There is also the rare event where multiple cyclones impact the same area with heavy rain within a few days of each other. For example: Dennis + Floyd in 1999
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Quoting Orcasystems:


I have been to Guam.. fantastic little place in the middle of no where. Its considered the middle class Japanese Hawaiian vacation spot.


35 years ago they bragged about having the world's largest McDonalds at the time.
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Quoting Orcasystems:


I have been to Guam.. fantastic little place in the middle of no where. Its considered the middle class Japanese Hawaiian vacation spot.


oh interesting, I would like to go sometime
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Quoting tornadodude:


thank you, I was though it was Guam, but only because it had an NWS warning, which means it is in the US or part of it anyway


I have been to Guam.. fantastic little place in the middle of no where. Its considered the middle class Japanese Hawaiian vacation spot.
Member Since: October 1, 2007 Posts: 81 Comments: 26511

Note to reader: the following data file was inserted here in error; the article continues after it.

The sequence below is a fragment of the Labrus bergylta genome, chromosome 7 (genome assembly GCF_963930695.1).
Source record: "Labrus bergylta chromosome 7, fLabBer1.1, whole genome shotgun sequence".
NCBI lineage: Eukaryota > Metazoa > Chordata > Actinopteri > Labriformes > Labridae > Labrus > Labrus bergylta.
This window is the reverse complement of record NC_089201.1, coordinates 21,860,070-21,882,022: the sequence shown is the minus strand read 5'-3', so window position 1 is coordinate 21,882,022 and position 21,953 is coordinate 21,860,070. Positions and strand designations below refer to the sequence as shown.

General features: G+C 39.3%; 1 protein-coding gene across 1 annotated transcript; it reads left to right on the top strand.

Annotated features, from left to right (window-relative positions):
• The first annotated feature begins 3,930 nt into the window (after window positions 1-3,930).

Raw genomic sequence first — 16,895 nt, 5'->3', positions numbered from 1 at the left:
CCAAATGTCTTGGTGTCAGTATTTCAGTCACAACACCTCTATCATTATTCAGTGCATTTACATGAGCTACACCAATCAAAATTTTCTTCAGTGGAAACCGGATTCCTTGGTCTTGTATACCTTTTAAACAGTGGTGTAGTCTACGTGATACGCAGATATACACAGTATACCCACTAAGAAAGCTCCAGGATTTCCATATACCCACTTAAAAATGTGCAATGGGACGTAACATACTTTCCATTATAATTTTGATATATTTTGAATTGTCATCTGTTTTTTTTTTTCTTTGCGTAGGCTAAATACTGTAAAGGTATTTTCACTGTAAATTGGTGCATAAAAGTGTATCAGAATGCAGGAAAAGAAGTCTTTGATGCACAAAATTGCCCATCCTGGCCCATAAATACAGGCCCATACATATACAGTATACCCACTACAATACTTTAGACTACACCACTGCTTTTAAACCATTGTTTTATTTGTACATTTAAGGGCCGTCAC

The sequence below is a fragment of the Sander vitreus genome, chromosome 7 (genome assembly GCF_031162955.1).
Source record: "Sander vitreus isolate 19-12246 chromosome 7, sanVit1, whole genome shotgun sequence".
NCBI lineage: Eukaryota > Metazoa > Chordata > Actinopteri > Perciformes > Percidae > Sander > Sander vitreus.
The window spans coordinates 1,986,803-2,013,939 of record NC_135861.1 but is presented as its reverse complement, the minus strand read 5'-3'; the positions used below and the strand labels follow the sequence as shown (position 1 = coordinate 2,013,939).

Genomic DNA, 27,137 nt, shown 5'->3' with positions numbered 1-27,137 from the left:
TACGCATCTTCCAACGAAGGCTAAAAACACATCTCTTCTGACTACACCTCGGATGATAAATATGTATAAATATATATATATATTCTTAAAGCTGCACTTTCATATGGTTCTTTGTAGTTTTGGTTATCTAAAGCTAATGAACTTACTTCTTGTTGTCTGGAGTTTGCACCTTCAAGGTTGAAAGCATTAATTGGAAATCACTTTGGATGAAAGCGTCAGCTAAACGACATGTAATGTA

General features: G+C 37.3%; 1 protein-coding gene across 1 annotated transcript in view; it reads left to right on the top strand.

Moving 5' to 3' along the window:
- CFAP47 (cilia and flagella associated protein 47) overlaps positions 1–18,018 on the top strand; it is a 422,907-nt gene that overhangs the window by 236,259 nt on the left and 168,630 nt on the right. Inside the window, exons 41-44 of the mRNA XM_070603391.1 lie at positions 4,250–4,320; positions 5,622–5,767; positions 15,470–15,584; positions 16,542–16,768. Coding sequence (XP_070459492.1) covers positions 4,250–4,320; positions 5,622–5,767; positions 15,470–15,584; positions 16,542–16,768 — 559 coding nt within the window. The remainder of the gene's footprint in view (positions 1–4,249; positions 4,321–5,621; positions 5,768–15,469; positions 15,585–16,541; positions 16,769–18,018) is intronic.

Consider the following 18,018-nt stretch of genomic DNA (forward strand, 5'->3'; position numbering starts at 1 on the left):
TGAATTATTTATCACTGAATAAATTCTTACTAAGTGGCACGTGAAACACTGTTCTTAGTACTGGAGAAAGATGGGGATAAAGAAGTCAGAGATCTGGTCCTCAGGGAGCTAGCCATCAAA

Thanks Orca
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Thanks for the update Dr. Masters. What a mess in the Philippines.
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Quoting Orcasystems:


Here


thank you, I was though it was Guam, but only because it had an NWS warning, which means it is in the US or part of it anyway
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Quoting tornadodude:
Where is this???


Here

this one is better

The following islands and groups of islands are considered part of Micronesia:

* Banaba, an outlier of Kiribati
* Gilbert Islands, which forms part of Kiribati
* Mariana Islands, politically divided between Guam and the Northern Mariana Islands
* Marshall Islands
* Caroline Islands, politically divided between Palau and the Federated States of Micronesia
* Nauru
* Wake Island
Member Since: October 1, 2007 Posts: 81 Comments: 26511
Quoting tornadofan:


I believe GU = Guam.


ah ok, thanks
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Quoting tornadodude:
Where is this???


I believe GU = Guam.
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Where is this???
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Typhoon Ketsana has intensified to a CAT 2 storm, pressures estimated at 956MB. Recent satellite picture shows her slowly closing in on Central Vietnam, still intensifying as she heads almost due west.

Hope and pray the Vietnamese people are prepared because it appears they're going to get hit HARD.